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15 Hawai‘i Books to Read This Summer

Our annual quest to track down this year’s can’t-miss books from local authors and publishers.


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Back to Kalihi

Photo: Jilson Seckler Tiu

Nearly 20 years since R. Zamora Linmark’s Rolling the R’s followed a group of Kalihi kids coming of age in the 1970s, we catch up with him to talk story about his landmark novel and his upcoming work.​


It’s hard to believe it’s been almost two decades since R. Zamora Linmark introduced us to a group of rambunctious Kalihi teenagers in his debut novel that single-handedly reinvented the local coming-of-age story. 


Like most stories in our local canon, Rolling the R’s, published in 1996, dealt with cultural identity and prejudices in the rich context of Kalihi. But it was more than that. With its main character a defiant and flamboyant Edgar Ramirez, it was one of the first local gay “coming out” stories in local literature. Set in the disco era, we met drag queens, transvestites, sexually curious teens and a predatory custodian named Mr. Campos.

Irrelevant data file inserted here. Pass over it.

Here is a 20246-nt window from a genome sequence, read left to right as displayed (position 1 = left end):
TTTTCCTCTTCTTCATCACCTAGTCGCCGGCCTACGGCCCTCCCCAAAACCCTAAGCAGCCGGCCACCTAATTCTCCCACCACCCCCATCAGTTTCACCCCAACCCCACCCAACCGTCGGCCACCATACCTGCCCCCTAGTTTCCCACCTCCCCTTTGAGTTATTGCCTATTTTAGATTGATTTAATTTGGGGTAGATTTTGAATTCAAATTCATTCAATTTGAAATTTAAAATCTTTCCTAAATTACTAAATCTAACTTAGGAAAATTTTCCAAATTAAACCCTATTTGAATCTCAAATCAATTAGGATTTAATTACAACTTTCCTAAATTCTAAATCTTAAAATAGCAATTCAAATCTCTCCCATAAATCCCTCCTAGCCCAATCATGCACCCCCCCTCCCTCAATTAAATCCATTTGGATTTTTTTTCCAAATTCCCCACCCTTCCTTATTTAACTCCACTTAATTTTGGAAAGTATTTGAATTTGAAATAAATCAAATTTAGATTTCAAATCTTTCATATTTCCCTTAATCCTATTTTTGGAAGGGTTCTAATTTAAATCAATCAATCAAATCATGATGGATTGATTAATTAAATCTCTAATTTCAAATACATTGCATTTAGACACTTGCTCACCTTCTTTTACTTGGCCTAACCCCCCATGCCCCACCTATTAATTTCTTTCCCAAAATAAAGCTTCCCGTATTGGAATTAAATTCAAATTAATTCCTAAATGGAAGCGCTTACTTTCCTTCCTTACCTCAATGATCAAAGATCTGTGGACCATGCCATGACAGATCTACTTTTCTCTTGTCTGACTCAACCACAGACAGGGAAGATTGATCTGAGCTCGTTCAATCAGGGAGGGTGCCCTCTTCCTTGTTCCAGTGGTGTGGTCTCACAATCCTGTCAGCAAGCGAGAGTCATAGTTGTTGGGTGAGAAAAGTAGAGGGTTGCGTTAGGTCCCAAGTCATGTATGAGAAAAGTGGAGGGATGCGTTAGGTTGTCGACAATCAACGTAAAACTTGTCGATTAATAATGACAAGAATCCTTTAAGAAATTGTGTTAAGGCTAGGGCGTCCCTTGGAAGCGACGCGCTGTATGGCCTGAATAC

It was a slow rise to success for Rolling the R’s locally, but eventually it spawned a cult following and even a stage adaptation that premiered at Kumu Kahua Theatre. The book is now taught in many Asian-American and queer studies programs in universities across the country. 


We caught up with Linmark, currently serving as distinguished visiting associate professor in creative writing at the University of Miami, to take a look back at Rolling the R’s and to get a preview of what’s to come.


HONOLULU Magazine: Where did Rolling the R’s come from? Did you set out to write a novel, or did it come about more organically?


R. Zamora Linmark: It was 1992, and I had just returned from my first visit to the Philippines, after an absence of many years. I was born and raised there, but I grew up in Honolulu, for the most part. The reverse culture shock I experienced when I went back to the Philippines was so profound. I felt so fragmented after that visit that I wanted to write about that experience.